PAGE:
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The organism hierarchy uses international taxonomic names to a large extent, which can be found in the Editorial Guide. Where this is not in contradiction with national language policies, the names of organisms should be retained as universal (international) scientific terms and should be consistent with existing spelling rules, in particular as regards capitalization of terms (e.g. “Chlamydia pneumoniae”, “Spirochaete dentium”, “Dependovirus”, etc.; it is important to note that the current version of SNOMED CT may contain incorrect lower case letters.)

The Organism hierarchy has no relation types with which to specify properties. As a result, it contains instead a large number of grouper concepts such as “gram-negative bacterium”. In English, groupers are represented by the common names "infectious agents" or "arthropod organisms". If a common name is used in English, it is recommended to use a common name in the target language as well.  Most organism concepts correspond to a taxonomic entry in the Linnaean taxonomy, but some, such as gram-negative bacteria, have only a common name. In that case, you should translate to a common name in the target language.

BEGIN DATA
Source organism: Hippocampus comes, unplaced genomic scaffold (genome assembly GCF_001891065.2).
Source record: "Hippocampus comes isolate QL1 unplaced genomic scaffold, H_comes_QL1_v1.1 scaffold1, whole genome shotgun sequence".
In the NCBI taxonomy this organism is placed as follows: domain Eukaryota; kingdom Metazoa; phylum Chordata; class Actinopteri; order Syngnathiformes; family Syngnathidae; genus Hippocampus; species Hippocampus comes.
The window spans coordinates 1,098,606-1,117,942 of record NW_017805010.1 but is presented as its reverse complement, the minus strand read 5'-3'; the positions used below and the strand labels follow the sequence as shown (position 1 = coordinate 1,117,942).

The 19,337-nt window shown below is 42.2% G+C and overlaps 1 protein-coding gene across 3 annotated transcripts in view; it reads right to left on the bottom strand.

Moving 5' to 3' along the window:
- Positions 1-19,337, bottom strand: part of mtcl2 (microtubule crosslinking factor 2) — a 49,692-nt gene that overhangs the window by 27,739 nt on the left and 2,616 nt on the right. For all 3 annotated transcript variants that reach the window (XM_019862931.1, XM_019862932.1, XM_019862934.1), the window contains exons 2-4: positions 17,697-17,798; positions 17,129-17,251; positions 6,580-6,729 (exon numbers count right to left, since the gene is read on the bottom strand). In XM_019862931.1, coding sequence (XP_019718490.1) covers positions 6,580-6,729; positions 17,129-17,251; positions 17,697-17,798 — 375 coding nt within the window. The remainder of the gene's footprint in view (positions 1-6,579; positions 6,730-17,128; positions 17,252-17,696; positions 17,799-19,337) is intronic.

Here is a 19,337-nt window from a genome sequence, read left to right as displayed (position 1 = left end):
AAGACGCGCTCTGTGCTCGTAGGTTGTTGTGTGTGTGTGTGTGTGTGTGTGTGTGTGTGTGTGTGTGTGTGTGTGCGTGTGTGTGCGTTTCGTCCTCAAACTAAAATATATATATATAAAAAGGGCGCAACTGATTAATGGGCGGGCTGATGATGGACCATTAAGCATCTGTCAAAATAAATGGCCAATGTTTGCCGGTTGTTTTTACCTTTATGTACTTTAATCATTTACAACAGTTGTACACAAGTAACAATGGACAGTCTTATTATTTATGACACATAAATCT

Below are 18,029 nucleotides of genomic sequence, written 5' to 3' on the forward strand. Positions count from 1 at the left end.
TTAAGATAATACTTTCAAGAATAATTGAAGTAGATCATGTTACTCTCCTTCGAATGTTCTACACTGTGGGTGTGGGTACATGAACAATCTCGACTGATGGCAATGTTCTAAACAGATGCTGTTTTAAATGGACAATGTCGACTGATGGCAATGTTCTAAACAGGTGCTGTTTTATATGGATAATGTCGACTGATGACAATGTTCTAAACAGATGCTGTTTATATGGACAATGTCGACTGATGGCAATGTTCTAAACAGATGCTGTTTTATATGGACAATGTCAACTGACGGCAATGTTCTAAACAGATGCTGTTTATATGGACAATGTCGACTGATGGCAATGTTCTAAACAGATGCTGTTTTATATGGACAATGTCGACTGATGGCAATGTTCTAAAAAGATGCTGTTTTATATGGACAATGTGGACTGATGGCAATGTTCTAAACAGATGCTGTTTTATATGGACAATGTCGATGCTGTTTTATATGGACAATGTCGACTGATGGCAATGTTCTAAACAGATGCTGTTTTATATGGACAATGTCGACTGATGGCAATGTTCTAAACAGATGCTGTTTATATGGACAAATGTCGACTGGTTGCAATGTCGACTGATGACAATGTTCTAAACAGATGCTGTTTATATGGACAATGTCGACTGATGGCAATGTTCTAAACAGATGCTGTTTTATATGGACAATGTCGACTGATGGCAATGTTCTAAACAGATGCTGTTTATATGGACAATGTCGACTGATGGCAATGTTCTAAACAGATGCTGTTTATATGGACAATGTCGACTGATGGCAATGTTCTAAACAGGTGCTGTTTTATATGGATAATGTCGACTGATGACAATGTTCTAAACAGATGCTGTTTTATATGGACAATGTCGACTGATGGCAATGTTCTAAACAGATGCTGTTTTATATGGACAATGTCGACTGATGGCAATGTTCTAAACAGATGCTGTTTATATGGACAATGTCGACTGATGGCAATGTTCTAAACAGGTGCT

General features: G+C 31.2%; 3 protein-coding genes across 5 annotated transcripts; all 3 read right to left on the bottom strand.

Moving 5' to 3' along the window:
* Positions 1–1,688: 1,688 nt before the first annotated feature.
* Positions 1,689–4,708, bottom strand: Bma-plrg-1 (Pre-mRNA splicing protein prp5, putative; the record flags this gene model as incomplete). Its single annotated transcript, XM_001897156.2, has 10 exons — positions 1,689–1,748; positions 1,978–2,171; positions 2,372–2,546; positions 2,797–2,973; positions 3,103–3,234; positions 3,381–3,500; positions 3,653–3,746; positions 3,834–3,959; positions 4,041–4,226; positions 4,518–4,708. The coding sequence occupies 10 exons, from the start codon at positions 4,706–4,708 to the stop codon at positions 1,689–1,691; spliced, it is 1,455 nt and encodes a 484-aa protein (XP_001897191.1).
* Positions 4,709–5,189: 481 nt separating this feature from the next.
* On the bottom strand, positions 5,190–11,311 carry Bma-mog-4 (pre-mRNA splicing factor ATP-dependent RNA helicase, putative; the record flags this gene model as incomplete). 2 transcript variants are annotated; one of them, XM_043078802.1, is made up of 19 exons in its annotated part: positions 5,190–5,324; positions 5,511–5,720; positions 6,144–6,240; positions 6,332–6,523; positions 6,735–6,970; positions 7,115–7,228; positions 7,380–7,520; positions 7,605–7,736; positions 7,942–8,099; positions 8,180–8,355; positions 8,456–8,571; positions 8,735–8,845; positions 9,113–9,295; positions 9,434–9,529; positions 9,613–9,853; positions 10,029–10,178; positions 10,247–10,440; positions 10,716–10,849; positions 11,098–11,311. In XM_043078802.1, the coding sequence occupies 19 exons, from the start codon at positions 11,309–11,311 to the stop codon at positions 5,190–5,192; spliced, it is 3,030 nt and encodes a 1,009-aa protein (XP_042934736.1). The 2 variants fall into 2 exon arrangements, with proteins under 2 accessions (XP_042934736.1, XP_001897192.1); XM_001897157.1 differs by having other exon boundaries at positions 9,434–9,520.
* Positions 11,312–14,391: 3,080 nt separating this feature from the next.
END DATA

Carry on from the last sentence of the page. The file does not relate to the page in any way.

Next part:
SNOMED CT also tends to lag behind the very fast developments in the micro-organism thesauri. It contains many obsolete names as separate concepts, which have become synonymous with another concept. Such issues are quickly resolved when pointed out. The Editorial Guide lists specific resources for bacteria, viruses, parasites, and so forth (